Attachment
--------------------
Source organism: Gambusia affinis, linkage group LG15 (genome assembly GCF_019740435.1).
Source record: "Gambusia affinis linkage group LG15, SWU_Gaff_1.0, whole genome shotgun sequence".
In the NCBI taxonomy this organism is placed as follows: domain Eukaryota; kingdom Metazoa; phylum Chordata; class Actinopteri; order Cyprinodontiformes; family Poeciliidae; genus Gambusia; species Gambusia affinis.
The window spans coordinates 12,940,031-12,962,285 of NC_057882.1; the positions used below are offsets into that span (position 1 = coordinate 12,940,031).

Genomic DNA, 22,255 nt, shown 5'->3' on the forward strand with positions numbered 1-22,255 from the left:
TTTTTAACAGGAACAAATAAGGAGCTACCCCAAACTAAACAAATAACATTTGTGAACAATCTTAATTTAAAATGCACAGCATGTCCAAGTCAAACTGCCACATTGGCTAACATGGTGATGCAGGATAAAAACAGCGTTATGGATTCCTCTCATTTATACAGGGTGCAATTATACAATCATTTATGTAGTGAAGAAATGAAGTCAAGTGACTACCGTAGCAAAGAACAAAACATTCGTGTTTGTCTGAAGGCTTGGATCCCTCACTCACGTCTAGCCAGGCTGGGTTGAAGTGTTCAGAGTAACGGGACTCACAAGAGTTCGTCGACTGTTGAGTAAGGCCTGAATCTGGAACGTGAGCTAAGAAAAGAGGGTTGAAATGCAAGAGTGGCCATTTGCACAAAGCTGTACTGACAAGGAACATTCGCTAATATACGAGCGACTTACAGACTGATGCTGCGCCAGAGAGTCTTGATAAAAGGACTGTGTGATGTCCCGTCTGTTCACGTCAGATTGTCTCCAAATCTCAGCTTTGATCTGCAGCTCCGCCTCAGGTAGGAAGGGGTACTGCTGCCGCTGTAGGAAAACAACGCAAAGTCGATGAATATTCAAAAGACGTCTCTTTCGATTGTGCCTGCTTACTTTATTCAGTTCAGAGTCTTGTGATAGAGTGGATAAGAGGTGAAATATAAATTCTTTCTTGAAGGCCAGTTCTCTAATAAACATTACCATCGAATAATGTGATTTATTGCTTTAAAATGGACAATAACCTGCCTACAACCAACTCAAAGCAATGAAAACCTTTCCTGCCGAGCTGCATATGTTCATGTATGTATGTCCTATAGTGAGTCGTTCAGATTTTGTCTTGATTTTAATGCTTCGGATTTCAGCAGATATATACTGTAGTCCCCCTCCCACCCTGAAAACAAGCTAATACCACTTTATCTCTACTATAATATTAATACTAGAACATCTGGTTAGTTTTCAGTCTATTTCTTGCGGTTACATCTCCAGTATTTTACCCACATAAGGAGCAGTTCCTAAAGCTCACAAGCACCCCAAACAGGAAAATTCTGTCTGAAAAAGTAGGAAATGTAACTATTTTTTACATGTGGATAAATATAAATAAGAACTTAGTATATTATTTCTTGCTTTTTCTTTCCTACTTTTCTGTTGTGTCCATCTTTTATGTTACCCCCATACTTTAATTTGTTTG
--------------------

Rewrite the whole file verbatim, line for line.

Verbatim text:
Source organism: Gambusia affinis, linkage group LG15 (genome assembly GCF_019740435.1).
Source record: "Gambusia affinis linkage group LG15, SWU_Gaff_1.0, whole genome shotgun sequence".
In the NCBI taxonomy this organism is placed as follows: domain Eukaryota; kingdom Metazoa; phylum Chordata; class Actinopteri; order Cyprinodontiformes; family Poeciliidae; genus Gambusia; species Gambusia affinis.
The window spans coordinates 12,940,031-12,962,285 of NC_057882.1; the positions used below are offsets into that span (position 1 = coordinate 12,940,031).

Genomic DNA, 22,255 nt, shown 5'->3' on the forward strand with positions numbered 1-22,255 from the left:
TTTTTAACAGGAACAAATAAGGAGCTACCCCAAACTAAACAAATAACATTTGTGAACAATCTTAATTTAAAATGCACAGCATGTCCAAGTCAAACTGCCACATTGGCTAACATGGTGATGCAGGATAAAAACAGCGTTATGGATTCCTCTCATTTATACAGGGTGCAATTATACAATCATTTATGTAGTGAAGAAATGAAGTCAAGTGACTACCGTAGCAAAGAACAAAACATTCGTGTTTGTCTGAAGGCTTGGATCCCTCACTCACGTCTAGCCAGGCTGGGTTGAAGTGTTCAGAGTAACGGGACTCACAAGAGTTCGTCGACTGTTGAGTAAGGCCTGAATCTGGAACGTGAGCTAAGAAAAGAGGGTTGAAATGCAAGAGTGGCCATTTGCACAAAGCTGTACTGACAAGGAACATTCGCTAATATACGAGCGACTTACAGACTGATGCTGCGCCAGAGAGTCTTGATAAAAGGACTGTGTGATGTCCCGTCTGTTCACGTCAGATTGTCTCCAAATCTCAGCTTTGATCTGCAGCTCCGCCTCAGGTAGGAAGGGGTACTGCTGCCGCTGTAGGAAAACAACGCAAAGTCGATGAATATTCAAAAGACGTCTCTTTCGATTGTGCCTGCTTACTTTATTCAGTTCAGAGTCTTGTGATAGAGTGGATAAGAGGTGAAATATAAATTCTTTCTTGAAGGCCAGTTCTCTAATAAACATTACCATCGAATAATGTGATTTATTGCTTTAAAATGGACAATAACCTGCCTACAACCAACTCAAAGCAATGAAAACCTTTCCTGCCGAGCTGCATATGTTCATGTATGTATGTCCTATAGTGAGTCGTTCAGATTTTGTCTTGATTTTAATGCTTCGGATTTCAGCAGATATATACTGTAGTCCCCCTCCCACCCTGAAAACAAGCTAATACCACTTTATCTCTACTATAATATTAATACTAGAACATCTGGTTAGTTTTCAGTCTATTTCTTGCGGTTACATCTCCAGTATTTTACCCACATAAGGAGCAGTTCCTAAAGCTCACAAGCACCCCAAACAGGAAAATTCTGTCTGAAAAAGTAGGAAATGTAACTATTTTTTACATGTGGATAAATATAAATAAGAACTTAGTATATTATTTCTTGCTTTTTCTTTCCTACTTTTCTGTTGTGTCCATCTTTTATGTTACCCCCATACTTTAATTTGTTTG